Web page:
Our Fursa initiative in the Kibwezi region of Kenya has been running since 2019. FURSA (meaning Opportunity in Swahili) is an initiative to assist disabled people and their families to create their own sustainable enterprises.
The Kenyan region of Kibwezi, particularly Makueni County, is mostly rural and there is a lot of poverty and literacy levels are low. There is no public welfare and people with disabilities rely on family support to survive.
Since being awarded joint pilot funding from the Welsh government’s Wales and Africa programme in 2019, our FURSA initiative initially enabled three cooperatives of disabled people and their families to trade independently in order to sustain their future livelihoods.
FURSA initiative coordinator Dr Cecilia Nyaga, in conjunction with our partner the Kibwezi Disabled Peoples Organisation toured Makueni County meeting with potential individuals and groups in order for the three cooperatives to receive the guidance, motivation and preparation necessary to generate incomes.
The therapeutic, financial and community benefits enterprise can provide to people with disabilities and their families is priceless. The three enterprises had just became ready to trade independently, compliant with local regulations and received the necessary banking, financial accountability, organisational skills and responsibilities when the Covid-19 pandemic spread across the world.
Many communities throughout this rural region became totally cut off due to no public transport and restricted movement from outside of the region. Welsh government’s Wales for Africa emergency Covid-19 response fund joint funded a ResponsABLE assistance emergency mission to reach out and support communities throughout the region with food and basic provisions.
The roads in this region are only passable by four wheel drive vehicles, suitable motorbikes or by foot, so two motorcycles were purchased along with food and basic provisions. The three FURSA cooperatives began making soap, candles, face masks which all through the lockdown were continually distributed throughout the Kibwezi region.
Much of the food distributed was also grown and harvested by Fursa groups. The Fursa project has come together and proving that disabled people and their families have real worth. Traditional stigmas disabled people had to deal with began to disappear and the foundations of many Fursa group members enterprises were established.
A surplus of £1,000 remained in the emergency mission budget which has been been developed into a micro loan fund. Loans of between £3.40 (500 Kenyan Shillings) and £34 (5000 Kenyan Shillings) were made available for Fursa Group members. Most members have taken advantage of this to fund their trading activities. Loans are paid back at rate of interest that is considerably less that what money lenders demand which would normally be their only access to funds.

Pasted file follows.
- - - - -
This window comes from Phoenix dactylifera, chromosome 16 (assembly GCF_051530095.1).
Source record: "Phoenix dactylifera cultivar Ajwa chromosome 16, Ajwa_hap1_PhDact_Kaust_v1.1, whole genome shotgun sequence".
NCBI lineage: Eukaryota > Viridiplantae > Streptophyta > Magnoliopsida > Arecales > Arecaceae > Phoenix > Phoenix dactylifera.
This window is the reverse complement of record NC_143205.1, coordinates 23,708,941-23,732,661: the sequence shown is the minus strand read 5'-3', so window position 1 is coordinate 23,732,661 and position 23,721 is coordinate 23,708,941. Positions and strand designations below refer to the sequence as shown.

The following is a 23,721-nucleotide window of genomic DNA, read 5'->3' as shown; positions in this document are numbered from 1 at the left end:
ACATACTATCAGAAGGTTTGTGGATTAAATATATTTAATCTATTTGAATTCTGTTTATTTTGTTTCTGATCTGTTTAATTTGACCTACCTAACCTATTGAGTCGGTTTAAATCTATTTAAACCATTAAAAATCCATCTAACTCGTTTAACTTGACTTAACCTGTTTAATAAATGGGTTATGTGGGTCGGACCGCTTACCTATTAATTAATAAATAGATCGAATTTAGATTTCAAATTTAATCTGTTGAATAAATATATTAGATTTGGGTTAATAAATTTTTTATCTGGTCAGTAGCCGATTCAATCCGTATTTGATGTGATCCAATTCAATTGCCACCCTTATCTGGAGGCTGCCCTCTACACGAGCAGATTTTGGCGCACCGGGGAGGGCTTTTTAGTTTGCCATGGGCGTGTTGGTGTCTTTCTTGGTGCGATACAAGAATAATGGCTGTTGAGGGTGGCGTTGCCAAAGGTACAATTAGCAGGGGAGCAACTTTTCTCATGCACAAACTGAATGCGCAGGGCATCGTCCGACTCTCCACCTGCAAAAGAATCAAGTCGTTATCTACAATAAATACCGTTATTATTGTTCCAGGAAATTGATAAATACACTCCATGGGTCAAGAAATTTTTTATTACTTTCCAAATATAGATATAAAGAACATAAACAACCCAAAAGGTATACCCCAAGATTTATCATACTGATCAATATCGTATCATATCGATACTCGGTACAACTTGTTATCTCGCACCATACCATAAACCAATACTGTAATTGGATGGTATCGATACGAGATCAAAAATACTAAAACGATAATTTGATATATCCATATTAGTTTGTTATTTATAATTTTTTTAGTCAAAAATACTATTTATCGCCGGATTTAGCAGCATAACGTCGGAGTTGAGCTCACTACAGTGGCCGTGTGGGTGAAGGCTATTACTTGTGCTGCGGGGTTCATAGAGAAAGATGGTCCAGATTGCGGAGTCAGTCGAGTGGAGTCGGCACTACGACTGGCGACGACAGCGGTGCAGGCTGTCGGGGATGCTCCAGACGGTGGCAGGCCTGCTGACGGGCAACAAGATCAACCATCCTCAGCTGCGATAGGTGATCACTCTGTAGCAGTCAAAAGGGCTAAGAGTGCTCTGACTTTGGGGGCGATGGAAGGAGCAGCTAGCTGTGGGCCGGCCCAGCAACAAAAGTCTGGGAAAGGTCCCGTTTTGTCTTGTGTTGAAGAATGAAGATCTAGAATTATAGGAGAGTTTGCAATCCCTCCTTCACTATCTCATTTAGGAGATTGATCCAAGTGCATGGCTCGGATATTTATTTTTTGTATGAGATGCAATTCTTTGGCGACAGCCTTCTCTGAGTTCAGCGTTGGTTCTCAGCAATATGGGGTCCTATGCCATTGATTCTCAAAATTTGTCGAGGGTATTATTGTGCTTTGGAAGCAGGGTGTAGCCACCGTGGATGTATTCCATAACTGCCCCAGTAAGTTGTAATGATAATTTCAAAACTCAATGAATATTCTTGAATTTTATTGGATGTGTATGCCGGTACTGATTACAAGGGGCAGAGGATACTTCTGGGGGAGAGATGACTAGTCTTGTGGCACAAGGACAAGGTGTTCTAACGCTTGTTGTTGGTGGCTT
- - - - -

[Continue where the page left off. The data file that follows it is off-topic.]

This has proved to be so successful that some of the enterprises are now self funded and savings can be made. The small amount of interest generated contributes to the operational expenses of our partner Disabled Peoples Organisation The KDPO and to support new members of the cooperatives.
We have once again been awarded joint funding from the Welsh Government’s Wales and Africa programme to further sustain the livelihoods of the Fursa groups by providing access to digital technology, solar power and advise on soil type / structure using organic methods to protect the environment in addition to improving yield which will lessen the impact on the environment.
Many Fursa group members grow fruit, vegetables and grains in small plots where they live and pesticides are often the cause of illness. The Fursa cooperatives now having access to organic farming methods, digital and solar technology which is improving growth yields and communications. Several of these remote communities have no access to the power grid and are now able to network in order to sustain their livelihoods.
There are now nine Fursa groups spread across the Kibwezi region with a total of two hundred and twenty one members. Trading activities vary and by having access to support from group members and our partners the Fursa initiative’s network of lived experience’s is proving to be beneficial.
So much is being continually learned and soon we intend to expand the Fursa initiative to other regions. Later this year we will be releasing a short documentary filmed by Fursa group members telling their stories and highlighting some of their trading activities.